Sacramento State’s recent implementation of the Student Emergency Housing Program is a good first step in dealing with an epidemic of homelessness among California State University students.
However, it is only a first step, and if the CSU really wants to take the problem seriously then administrators and lawmakers need to put a halt on tuition raises and fee hikes.
Sac State’s Student Emergency Housing Program will allow two students at a time to live in a residence hall and have a meal plan free of charge for 30 days. School officials said that they hope to expand the program to accommodate four students at a time.
There isn’t hard, explicit data available tracking the problem of student homelessness through time, but some available statistics can shed light on the scope of the issue.
According to a 2016 study commissioned by the chancellor’s office, between 8 and 12 percent of CSU students are homeless and up to a quarter are “food insecure,” which means that they do not have affordable access to nutritious food.
The problem is nationwide. According to federal data released in 2015, 58,000 students using the Free Application for Federal Student Aid (FAFSA) identified themselves as homeless — and that number may be understated. This was a rise of 2,000 from just two years earlier.
Furthermore, the number of colleges providing food banks and pantries has skyrocketed since 2008 from just four to hundreds of schools. As of 2016, 11 of the 23 CSU campuses had programs for students facing food insecurity.
Meanwhile, the cost of tuition at a CSU has risen from $3,521 in the 2007-08 academic year to $5,472, which is an increase of about $1,300 when adjusted for inflation.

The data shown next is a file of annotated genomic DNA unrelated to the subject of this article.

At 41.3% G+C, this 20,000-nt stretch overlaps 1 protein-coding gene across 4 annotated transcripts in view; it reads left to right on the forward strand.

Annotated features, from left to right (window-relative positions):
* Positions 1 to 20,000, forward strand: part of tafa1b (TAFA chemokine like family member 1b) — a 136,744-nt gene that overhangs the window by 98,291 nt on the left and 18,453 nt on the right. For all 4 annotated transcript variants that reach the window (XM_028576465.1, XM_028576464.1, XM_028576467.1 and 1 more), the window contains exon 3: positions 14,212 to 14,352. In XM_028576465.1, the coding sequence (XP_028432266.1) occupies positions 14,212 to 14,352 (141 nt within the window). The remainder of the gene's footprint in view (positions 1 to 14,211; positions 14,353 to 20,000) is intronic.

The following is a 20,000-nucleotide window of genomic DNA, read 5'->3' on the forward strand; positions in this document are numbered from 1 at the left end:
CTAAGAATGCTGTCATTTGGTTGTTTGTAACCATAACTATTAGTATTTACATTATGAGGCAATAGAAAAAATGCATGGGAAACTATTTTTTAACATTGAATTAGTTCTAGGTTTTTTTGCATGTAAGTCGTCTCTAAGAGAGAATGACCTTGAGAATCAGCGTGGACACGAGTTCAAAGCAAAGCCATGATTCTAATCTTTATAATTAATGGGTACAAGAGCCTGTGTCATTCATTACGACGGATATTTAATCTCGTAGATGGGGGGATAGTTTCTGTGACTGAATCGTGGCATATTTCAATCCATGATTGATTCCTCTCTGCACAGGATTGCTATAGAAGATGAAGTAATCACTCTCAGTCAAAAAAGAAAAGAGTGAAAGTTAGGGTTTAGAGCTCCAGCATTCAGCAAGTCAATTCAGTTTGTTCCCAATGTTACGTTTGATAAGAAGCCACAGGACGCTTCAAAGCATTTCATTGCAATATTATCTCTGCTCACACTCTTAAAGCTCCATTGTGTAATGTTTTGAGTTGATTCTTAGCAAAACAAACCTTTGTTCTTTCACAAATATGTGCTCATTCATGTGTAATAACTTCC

Students around the country are paying not only for a higher cost of education but also for amenities aimed at improving the “college experience” at the same time as more of them are unable to stay afloat with basic expenses.
This, of course, can lead to more student debt in the future, as students experiencing homelessness often belong to the same historically disadvantaged groups whose dropout rates are higher than average.
This month, the CSU Board of Trustees is considering the first tuition hike in several years because Governor Jerry Brown’s proposed budget does not cover a $168 million gap between the system’s preliminary budget and the state’s funding plan.
Brown has said that he doesn’t want to make students the “default financers” of the state’s universities, and in all fairness he wouldn’t exactly be balancing the budget on the backs of students — he’d be balancing it on emptier stomachs and vacant beds.
Now it’s not necessarily the mission of a college to provide housing to all students regardless of ability to pay, but when faced with an apparently growing problem it certainly isn’t the mission of the CSU or the state legislature to exacerbate it and make it harder for vulnerable people to be self-reliant while investing in their futures.
If the CSU and state politicians are to be faithful to their stated missions of providing an environment that fosters education, then throwing an extra wrench into this problem is counterproductive and harmful.
CORRECTION: March 11 at 3:07 p.m. — The original version of this story falsely reported that FAFSA stands for Fee Application for Federal Student Aid, not Free Application for Federal Student Aid.
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